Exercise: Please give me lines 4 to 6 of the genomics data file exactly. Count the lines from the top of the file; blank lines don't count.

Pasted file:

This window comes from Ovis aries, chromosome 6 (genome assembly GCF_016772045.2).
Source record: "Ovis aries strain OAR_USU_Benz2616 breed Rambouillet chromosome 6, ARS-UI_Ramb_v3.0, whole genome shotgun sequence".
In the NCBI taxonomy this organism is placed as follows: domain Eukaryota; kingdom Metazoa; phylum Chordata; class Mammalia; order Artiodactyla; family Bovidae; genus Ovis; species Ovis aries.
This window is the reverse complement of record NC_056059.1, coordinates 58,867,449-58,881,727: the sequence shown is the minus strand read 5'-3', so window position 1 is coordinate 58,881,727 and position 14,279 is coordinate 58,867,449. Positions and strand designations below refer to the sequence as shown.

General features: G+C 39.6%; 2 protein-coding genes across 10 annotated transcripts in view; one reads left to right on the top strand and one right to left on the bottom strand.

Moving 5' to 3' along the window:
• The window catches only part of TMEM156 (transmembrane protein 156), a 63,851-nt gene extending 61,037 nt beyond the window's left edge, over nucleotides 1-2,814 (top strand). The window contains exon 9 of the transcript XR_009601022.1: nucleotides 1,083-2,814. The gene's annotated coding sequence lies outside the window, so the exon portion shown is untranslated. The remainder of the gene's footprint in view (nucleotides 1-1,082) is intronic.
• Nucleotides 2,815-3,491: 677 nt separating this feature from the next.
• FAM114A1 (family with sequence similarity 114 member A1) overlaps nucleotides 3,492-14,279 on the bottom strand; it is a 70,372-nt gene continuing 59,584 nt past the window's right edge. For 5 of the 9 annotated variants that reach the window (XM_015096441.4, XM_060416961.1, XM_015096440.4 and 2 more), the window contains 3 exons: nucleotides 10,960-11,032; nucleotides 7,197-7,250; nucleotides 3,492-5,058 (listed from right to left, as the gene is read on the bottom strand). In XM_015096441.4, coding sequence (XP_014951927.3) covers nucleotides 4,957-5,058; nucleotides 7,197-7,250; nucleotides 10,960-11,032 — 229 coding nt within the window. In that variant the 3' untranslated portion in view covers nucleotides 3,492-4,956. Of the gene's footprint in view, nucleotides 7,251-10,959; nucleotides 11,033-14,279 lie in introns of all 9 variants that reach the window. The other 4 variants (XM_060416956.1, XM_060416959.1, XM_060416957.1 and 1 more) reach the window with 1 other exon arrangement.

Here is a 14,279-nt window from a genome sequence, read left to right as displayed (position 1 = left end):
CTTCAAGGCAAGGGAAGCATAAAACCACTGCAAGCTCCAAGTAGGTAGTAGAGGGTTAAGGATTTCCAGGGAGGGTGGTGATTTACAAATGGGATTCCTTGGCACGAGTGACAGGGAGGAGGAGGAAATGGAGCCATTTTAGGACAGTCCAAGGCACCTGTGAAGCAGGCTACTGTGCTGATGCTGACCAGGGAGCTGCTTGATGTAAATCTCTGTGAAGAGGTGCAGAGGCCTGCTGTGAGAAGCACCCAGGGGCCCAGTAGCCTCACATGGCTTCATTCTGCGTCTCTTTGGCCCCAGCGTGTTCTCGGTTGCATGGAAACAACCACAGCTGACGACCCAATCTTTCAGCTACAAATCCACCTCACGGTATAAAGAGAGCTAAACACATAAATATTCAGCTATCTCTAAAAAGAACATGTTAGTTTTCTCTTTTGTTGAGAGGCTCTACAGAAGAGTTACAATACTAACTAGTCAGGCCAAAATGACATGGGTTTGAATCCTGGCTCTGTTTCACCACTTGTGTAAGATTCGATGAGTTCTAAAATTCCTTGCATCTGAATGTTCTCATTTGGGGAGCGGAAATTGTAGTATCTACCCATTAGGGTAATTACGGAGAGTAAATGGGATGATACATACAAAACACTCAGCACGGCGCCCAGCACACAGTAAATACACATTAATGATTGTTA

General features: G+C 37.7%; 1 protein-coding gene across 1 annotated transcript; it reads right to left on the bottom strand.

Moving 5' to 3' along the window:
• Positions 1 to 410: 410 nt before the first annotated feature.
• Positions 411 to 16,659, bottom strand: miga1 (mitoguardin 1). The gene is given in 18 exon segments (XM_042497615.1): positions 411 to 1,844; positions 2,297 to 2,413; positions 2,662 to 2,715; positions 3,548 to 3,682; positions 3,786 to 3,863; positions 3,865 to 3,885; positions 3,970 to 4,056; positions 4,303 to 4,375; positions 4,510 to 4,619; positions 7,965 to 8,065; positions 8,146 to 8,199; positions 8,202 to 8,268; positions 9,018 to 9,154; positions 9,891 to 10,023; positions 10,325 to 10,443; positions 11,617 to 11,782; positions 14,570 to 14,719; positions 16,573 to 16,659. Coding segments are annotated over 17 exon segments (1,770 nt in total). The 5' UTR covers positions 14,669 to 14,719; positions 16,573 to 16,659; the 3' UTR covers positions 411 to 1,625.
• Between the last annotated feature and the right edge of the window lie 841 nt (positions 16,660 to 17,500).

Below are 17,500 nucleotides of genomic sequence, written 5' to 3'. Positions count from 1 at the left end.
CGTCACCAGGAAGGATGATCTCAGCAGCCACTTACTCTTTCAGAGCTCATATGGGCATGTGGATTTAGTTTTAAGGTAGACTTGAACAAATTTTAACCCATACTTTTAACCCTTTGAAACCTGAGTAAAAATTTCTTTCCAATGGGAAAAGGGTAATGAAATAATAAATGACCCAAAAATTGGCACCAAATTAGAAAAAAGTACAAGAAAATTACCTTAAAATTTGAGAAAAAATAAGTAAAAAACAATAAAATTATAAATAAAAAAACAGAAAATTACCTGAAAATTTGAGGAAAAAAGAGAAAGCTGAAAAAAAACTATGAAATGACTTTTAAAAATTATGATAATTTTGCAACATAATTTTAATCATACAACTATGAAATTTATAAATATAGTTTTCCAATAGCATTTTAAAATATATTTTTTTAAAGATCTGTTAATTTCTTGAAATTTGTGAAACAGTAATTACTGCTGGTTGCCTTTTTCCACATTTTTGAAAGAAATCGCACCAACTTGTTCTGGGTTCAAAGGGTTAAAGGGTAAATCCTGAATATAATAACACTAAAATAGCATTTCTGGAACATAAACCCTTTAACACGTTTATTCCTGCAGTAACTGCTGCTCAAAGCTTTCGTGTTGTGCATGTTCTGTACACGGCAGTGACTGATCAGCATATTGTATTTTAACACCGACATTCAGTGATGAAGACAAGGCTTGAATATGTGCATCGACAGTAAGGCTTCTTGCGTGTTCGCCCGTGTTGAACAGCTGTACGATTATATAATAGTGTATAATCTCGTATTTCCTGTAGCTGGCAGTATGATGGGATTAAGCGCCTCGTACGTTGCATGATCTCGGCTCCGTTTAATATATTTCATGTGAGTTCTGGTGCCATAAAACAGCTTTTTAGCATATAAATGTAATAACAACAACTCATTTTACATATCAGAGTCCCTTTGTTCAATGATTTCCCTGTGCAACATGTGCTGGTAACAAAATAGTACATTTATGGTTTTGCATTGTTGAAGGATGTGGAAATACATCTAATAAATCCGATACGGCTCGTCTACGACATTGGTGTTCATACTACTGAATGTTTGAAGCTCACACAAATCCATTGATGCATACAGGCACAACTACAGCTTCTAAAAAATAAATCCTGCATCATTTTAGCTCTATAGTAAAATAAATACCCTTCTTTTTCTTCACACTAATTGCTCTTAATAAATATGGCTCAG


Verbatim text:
This window is the reverse complement of record NC_056059.1, coordinates 58,867,449-58,881,727: the sequence shown is the minus strand read 5'-3', so window position 1 is coordinate 58,881,727 and position 14,279 is coordinate 58,867,449. Positions and strand designations below refer to the sequence as shown.

General features: G+C 39.6%; 2 protein-coding genes across 10 annotated transcripts in view; one reads left to right on the top strand and one right to left on the bottom strand.

Moving 5' to 3' along the window: